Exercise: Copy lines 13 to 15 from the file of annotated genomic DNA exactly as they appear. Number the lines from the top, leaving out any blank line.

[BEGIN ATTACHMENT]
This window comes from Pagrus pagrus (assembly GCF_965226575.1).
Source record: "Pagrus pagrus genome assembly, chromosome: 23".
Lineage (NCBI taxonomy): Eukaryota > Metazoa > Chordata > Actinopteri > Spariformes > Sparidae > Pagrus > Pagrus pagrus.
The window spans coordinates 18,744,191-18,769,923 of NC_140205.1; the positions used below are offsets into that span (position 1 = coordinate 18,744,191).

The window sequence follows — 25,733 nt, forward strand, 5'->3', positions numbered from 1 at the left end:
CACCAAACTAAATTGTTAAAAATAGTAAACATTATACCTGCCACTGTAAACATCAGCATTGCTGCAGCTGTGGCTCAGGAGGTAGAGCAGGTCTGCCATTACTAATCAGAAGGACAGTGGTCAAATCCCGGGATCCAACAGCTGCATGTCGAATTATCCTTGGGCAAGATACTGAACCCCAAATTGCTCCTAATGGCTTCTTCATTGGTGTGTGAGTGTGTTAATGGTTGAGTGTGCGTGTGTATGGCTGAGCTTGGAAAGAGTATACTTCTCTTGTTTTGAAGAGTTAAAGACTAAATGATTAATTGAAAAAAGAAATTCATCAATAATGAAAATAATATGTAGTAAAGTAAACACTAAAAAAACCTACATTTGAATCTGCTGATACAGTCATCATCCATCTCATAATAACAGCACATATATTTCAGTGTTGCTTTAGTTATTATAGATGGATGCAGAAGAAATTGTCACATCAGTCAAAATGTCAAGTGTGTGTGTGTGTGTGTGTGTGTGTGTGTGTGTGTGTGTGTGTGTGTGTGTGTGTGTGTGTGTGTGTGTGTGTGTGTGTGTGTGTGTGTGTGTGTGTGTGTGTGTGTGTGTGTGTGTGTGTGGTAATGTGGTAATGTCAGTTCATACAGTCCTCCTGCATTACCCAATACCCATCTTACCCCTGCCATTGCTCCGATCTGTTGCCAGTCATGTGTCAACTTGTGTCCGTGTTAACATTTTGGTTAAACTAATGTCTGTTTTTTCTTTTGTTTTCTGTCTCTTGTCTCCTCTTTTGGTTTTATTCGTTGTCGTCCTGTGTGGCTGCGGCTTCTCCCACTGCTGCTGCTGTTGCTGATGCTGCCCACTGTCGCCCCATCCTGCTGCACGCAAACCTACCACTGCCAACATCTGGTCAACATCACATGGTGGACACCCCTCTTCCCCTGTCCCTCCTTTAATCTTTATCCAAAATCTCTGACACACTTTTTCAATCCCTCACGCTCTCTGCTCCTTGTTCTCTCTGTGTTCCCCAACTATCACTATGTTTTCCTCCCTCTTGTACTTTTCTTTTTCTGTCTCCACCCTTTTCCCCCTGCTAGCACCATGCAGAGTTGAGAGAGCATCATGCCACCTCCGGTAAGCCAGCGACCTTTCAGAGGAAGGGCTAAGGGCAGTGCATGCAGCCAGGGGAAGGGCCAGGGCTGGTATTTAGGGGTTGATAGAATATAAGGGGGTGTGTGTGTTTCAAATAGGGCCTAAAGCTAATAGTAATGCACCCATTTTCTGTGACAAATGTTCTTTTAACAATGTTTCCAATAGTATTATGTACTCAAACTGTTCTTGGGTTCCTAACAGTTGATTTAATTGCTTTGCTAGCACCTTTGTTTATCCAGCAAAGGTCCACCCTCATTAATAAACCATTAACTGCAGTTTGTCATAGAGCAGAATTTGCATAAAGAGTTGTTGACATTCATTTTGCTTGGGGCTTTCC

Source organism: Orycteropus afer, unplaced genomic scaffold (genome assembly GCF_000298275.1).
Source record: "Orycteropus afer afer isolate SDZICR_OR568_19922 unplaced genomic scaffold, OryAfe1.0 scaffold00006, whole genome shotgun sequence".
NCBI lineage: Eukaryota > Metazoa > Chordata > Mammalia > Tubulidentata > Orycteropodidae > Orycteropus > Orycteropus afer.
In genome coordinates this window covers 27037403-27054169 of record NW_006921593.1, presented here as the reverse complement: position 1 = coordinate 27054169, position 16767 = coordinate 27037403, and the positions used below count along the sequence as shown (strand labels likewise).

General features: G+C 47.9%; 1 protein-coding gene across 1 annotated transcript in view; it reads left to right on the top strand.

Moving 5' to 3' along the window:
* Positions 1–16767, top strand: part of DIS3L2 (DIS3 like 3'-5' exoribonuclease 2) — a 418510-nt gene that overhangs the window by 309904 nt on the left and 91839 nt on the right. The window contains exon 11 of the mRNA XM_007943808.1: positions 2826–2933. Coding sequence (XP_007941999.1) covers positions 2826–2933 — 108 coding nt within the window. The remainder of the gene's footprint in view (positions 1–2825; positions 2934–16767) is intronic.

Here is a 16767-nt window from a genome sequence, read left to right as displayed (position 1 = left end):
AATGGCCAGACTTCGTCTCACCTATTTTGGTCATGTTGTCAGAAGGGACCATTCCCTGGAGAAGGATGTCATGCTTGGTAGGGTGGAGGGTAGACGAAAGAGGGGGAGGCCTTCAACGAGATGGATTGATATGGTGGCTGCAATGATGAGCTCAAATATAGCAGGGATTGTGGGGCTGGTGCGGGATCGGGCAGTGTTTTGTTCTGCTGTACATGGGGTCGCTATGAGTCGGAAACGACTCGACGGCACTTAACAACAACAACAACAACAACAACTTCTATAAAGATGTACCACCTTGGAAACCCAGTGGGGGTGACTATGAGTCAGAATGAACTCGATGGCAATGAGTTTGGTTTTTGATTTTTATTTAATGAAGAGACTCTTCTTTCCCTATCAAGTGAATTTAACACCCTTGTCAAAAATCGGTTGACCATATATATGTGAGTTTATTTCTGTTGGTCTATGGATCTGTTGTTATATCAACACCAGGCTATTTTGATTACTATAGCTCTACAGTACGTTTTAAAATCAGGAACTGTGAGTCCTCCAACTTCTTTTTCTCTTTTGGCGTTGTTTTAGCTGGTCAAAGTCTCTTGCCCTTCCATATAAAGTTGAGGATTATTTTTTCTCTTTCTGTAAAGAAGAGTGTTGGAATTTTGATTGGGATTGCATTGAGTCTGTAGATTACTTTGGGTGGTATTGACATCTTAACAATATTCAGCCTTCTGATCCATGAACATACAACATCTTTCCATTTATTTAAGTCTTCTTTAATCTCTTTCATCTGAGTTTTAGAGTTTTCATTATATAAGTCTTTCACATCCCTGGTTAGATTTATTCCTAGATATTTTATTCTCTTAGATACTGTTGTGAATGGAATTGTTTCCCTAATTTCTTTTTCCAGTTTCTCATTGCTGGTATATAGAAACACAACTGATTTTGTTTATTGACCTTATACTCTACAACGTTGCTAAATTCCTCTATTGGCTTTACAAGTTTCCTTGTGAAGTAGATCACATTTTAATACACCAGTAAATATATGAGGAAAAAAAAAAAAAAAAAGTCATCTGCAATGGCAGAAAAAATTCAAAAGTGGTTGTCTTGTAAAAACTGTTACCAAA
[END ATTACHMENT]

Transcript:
* Positions 1–16767, top strand: part of DIS3L2 (DIS3 like 3'-5' exoribonuclease 2) — a 418510-nt gene that overhangs the window by 309904 nt on the left and 91839 nt on the right. The window contains exon 11 of the mRNA XM_007943808.1: positions 2826–2933. Coding sequence (XP_007941999.1) covers positions 2826–2933 — 108 coding nt within the window. The remainder of the gene's footprint in view (positions 1–2825; positions 2934–16767) is intronic.

Here is a 16767-nt window from a genome sequence, read left to right as displayed (position 1 = left end):
AATGGCCAGACTTCGTCTCACCTATTTTGGTCATGTTGTCAGAAGGGACCATTCCCTGGAGAAGGATGTCATGCTTGGTAGGGTGGAGGGTAGACGAAAGAGGGGGAGGCCTTCAACGAGATGGATTGATATGGTGGCTGCAATGATGAGCTCAAATATAGCAGGGATTGTGGGGCTGGTGCGGGATCGGGCAGTGTTTTGTTCTGCTGTACATGGGGTCGCTATGAGTCGGAAACGACTCGACGGCACTTAACAACAACAACAACAACAACAACTTCTATAAAGATGTACCACCTTGGAAACCCAGTGGGGGTGACTATGAGTCAGAATGAACTCGATGGCAATGAGTTTGGTTTTTGATTTTTATTTAATGAAGAGACTCTTCTTTCCCTATCAAGTGAATTTAACACCCTTGTCAAAAATCGGTTGACCATATATATGTGAGTTTATTTCTGTTGGTCTATGGATCTGTTGTTATATCAACACCAGGCTATTTTGATTACTATAGCTCTACAGTACGTTTTAAAATCAGGAACTGTGAGTCCTCCAACTTCTTTTTCTCTTTTGGCGTTGTTTTAGCTGGTCAAAGTCTCTTGCCCTTCCATATAAAGTTGAGGATTATTTTTTCTCTTTCTGTAAAGAAGAGTGTTGGAATTTTGATTGGGATTGCATTGAGTCTGTAGATTACTTTGGGTGGTATTGACATCTTAACAATATTCAGCCTTCTGATCCATGAACATACAACATCTTTCCATTTATTTAAGTCTTCTTTAATCTCTTTCATCTGAGTTTTAGAGTTTTCATTATATAAGTCTTTCACATCCCTGGTTAGATTTATTCCTAGATATTTTATTCTCTTAGATACTGTTGTGAATGGAATTGTTTCCCTAATTTCTTTTTCCAGTTTCTCATTGCTGGTATATAGAAACACAACTGATTTTGTTTATTGACCTTATACTCTACAACGTTGCTAAATTCCTCTATTGGCTTTACAAGTTTCCTTGTGAAGTAGATCACATTTTAATACACCAGTAAATATATGAGGAAAAAAAAAAAAAAAAAGTCATCTGCAATGGCAGAAAAAATTCAAAAGTGGTTGTCTTGTAAAAACTGTTACCAAA